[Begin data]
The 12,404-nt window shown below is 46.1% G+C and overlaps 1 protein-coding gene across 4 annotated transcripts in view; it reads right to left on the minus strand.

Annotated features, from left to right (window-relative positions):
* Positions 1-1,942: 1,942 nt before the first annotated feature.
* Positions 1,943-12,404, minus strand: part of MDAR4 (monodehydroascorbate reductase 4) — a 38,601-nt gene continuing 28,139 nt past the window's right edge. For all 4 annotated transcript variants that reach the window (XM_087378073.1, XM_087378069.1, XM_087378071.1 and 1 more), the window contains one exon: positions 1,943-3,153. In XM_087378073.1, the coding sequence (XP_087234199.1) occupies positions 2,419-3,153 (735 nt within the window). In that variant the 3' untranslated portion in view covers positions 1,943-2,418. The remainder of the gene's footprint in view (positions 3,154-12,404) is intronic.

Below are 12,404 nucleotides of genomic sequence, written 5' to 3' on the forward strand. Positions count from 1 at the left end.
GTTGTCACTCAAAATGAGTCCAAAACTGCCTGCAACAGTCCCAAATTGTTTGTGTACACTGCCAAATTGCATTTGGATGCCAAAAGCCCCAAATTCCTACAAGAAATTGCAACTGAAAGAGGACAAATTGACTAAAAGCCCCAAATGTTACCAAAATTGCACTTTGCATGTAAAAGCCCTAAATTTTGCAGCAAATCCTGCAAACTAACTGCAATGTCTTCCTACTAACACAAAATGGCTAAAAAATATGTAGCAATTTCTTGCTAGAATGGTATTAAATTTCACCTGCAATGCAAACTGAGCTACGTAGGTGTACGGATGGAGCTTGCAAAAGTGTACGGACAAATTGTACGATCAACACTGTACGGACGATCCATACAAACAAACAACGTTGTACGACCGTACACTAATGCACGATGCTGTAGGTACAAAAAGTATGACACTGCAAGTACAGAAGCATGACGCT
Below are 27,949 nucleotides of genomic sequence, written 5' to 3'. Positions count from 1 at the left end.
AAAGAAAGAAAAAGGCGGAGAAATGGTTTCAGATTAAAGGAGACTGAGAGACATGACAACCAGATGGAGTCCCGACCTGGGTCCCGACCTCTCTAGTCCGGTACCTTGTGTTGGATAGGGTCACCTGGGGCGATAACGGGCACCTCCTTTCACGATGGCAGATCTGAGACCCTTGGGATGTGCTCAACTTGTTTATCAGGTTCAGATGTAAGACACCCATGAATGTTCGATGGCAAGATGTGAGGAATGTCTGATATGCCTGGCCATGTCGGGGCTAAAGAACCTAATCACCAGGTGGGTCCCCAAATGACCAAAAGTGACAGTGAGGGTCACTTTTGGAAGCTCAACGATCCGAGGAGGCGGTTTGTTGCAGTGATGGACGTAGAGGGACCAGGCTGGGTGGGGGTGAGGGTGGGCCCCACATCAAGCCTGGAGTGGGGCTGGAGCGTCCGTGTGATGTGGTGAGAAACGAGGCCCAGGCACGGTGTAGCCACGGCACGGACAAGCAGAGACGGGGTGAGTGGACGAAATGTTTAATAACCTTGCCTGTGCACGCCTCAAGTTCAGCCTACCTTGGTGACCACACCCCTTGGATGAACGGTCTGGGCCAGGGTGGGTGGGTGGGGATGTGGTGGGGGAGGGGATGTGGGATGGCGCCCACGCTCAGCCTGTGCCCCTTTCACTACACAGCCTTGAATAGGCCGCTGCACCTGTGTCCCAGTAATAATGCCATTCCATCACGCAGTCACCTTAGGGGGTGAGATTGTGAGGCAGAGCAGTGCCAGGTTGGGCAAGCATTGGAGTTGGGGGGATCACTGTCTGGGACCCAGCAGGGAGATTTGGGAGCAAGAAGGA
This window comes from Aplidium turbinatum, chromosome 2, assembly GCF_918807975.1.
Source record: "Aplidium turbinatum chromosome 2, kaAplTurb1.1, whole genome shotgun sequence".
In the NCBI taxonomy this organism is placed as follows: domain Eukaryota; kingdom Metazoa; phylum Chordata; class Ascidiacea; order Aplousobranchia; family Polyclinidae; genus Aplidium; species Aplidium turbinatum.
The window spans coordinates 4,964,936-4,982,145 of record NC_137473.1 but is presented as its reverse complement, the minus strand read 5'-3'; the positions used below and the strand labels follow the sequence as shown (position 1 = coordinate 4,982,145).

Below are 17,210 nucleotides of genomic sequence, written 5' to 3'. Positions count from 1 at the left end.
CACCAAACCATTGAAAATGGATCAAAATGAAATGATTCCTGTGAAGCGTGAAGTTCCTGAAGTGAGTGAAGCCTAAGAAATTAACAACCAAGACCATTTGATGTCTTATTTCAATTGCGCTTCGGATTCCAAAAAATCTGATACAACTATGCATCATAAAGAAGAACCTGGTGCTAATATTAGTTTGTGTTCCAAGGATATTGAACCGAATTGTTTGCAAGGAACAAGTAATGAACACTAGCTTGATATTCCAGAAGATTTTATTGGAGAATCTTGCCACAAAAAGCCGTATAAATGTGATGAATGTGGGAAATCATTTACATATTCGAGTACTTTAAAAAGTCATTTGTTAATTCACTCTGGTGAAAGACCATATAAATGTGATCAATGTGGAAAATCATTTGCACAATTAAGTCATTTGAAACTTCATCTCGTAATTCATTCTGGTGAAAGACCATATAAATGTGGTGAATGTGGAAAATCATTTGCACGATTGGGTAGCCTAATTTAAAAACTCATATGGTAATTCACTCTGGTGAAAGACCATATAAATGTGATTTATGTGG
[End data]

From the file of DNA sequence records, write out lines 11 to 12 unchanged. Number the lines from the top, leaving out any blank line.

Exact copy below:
In the NCBI taxonomy this organism is placed as follows: domain Eukaryota; kingdom Metazoa; phylum Chordata; class Ascidiacea; order Aplousobranchia; family Polyclinidae; genus Aplidium; species Aplidium turbinatum.
The window spans coordinates 4,964,936-4,982,145 of record NC_137473.1 but is presented as its reverse complement, the minus strand read 5'-3'; the positions used below and the strand labels follow the sequence as shown (position 1 = coordinate 4,982,145).